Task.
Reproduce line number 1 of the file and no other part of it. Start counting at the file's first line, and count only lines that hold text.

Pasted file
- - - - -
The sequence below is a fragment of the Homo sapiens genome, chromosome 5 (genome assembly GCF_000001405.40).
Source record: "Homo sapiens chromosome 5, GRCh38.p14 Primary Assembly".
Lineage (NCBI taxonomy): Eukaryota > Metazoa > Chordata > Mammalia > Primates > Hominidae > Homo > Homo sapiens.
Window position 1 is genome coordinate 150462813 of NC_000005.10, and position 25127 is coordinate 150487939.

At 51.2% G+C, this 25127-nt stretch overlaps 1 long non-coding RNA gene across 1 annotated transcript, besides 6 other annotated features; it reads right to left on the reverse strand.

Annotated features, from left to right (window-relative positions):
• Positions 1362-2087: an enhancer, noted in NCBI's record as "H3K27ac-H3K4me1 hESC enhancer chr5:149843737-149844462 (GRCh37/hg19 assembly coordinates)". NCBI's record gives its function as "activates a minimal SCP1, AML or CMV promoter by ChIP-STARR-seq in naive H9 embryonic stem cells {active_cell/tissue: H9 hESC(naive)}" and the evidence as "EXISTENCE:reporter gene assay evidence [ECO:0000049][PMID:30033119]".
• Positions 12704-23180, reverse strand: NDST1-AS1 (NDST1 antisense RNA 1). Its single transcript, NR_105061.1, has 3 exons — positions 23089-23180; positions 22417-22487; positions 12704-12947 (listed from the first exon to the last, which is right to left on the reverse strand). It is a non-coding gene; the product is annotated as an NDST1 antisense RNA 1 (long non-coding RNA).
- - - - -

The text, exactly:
The sequence below is a fragment of the Homo sapiens genome, chromosome 5 (genome assembly GCF_000001405.40).